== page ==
My advice is not to figure out what you are good at. Use that as a general guideline, but don't think it's all important. Instead, figure out what you are passionate about. Whatever it is that you are going to do, you are going to have to keep striving to be better at it. There's going to be competition and it's likely that the tools you use or the parameters of your career will change with time, so you are going to have to stay on the ball. The key to that is to be passionate about it, because if you are passionate about it, then you'll be devoted to it, and anyone who is devoted to what they do will become great at it.
Also, there's a good portion of people who don't have a job related to their degree. The exception being is if you are in a technical field like medicine, engineering, or computer science or the like. Then regardless you may decide that whatever you are doing isn't for you. After all, people change. One of my good friends got a master's degree in anthropology, two years later she decided she really wanted to be a nurse and just finished her nursing degree last semester. Another friend of mine got a pre-law degree some years ago and then decided she wanted to be a paramedic. She just finished paramedic school a few weeks ago.
Take a look at different degree programs at different colleges to see what classes you will be taking. If it sounds like something you'd like then it's probably for you. If not... well, lets just say that the less you like the classes then the more you are going to struggle with it, which will have adverse effects on your GPA and willingness to continue. For myself, civil engineering has classes in fluid dynamics and soil mechanics. I took one look and thought that was awesome!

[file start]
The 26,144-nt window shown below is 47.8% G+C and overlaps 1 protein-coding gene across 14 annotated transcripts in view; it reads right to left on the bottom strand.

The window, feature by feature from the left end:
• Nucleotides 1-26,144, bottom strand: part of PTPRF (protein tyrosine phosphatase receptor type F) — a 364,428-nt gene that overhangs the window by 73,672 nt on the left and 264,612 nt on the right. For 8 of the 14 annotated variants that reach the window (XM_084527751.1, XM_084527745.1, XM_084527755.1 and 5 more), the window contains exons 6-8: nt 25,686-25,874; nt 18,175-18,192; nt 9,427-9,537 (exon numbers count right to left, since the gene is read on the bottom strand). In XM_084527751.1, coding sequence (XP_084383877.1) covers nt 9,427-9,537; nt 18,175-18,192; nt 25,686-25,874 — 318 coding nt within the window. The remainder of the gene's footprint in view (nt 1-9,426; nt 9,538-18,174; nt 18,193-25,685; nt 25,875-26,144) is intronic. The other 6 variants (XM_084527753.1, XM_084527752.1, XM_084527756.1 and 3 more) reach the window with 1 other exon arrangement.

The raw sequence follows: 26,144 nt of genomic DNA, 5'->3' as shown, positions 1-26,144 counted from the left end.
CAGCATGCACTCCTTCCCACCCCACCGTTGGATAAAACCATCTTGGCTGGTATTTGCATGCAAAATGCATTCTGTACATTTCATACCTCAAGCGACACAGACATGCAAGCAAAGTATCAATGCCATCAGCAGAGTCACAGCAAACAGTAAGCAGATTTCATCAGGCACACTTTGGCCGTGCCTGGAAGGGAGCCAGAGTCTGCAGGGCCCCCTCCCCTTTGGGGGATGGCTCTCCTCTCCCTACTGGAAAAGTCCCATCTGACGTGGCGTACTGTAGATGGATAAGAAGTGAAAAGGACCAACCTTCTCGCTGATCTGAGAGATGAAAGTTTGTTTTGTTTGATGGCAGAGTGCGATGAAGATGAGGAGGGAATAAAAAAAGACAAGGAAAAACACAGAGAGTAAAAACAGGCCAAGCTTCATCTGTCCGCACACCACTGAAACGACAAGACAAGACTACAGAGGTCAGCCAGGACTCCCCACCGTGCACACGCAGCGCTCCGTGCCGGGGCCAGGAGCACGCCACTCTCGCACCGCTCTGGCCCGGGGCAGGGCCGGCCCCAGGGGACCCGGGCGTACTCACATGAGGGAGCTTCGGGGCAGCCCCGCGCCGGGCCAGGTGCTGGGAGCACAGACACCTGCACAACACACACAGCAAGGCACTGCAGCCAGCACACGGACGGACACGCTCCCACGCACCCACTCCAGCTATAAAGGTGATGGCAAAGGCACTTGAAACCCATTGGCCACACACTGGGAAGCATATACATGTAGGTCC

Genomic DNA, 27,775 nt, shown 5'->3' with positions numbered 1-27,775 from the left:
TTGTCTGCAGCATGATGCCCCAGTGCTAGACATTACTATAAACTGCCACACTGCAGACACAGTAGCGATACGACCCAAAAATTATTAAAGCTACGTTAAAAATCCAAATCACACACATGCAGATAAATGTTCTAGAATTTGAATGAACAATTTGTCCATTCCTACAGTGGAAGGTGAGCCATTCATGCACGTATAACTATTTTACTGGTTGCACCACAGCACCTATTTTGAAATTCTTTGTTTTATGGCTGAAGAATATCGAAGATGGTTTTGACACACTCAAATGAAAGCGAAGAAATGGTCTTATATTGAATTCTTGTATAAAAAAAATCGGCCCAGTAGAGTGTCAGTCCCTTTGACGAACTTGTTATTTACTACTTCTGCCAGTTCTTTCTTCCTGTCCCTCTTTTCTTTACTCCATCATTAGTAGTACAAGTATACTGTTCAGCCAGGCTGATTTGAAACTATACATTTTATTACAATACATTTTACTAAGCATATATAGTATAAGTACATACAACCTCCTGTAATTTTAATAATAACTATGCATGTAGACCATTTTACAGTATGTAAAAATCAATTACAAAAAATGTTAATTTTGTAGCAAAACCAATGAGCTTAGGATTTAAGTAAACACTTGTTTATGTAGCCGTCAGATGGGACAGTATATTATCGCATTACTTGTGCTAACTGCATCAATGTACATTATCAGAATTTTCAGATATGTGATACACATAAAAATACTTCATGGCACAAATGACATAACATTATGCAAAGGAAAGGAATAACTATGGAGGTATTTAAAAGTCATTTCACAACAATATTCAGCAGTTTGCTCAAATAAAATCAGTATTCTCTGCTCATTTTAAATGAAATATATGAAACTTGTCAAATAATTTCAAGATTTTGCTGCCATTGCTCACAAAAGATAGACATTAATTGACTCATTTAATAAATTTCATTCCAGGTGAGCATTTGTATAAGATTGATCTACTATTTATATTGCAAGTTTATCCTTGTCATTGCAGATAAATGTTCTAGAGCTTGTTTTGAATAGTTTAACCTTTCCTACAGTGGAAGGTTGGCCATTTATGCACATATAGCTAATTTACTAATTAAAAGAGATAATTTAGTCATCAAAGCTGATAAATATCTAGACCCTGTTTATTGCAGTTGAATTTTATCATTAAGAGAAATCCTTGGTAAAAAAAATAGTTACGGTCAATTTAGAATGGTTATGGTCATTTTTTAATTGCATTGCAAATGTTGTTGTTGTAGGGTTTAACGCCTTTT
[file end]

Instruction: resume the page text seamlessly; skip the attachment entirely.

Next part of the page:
Check out the Bureau of Labor Statistics (which Gallup mentioned and I'm reiterating because it's super useful and I wish someone would have told me about it when I was a senior). Start clicking around. It will give you median pay, projected growth, degree levels, what you would be doing in that field and more. For instance, here's what I'm working towards, and maybe one day, this. Figuring out what you want to do isn't something that happens overnight, unless you've known since you were 4 that you wanted to be an astronaut. Take some time and do some research, but don't take too long. I'm finally back in school 10 years later, and I regret that I couldn't figure it out ahead of time. While I got a lot of experience in a good many things during that time, I feel that a good portion of that time was just wasted going in the wrong direction.
Like Belle said, getting a job in a high skill trade is in many ways rewarding and often overlooked in the rush to college. It could be the way to go for you and it's generally more economical.
But I'll warn you right now, knowing what you want to do is just the first step, the hard part is figuring out how to get there. And staying focused. That's hard for me.
While pursuing a passion would be nice, remember that you actually have to be employed. And you have to be employed for at least 40 years, perhaps closer to 50, doing something you can do for 40.50 years without getting bored. If you choose to pursue a passion you have to become exceedingly good at it if it isn't an immediate money maker such as STEM or business (presuming you prefer a middle class life style, or higher).
It's a big choice. I love history, I wish I could have taken a degree in it. It wouldn't be a problem for me getting a doctorate in it if I went for it. However, I'd be stuck with very few employment options, teacher or professor. My second choice was pol.sci, same story. I chose a business econ and have a very rewarding job which I love (after a few other and less happy places), which isn't bad at my age.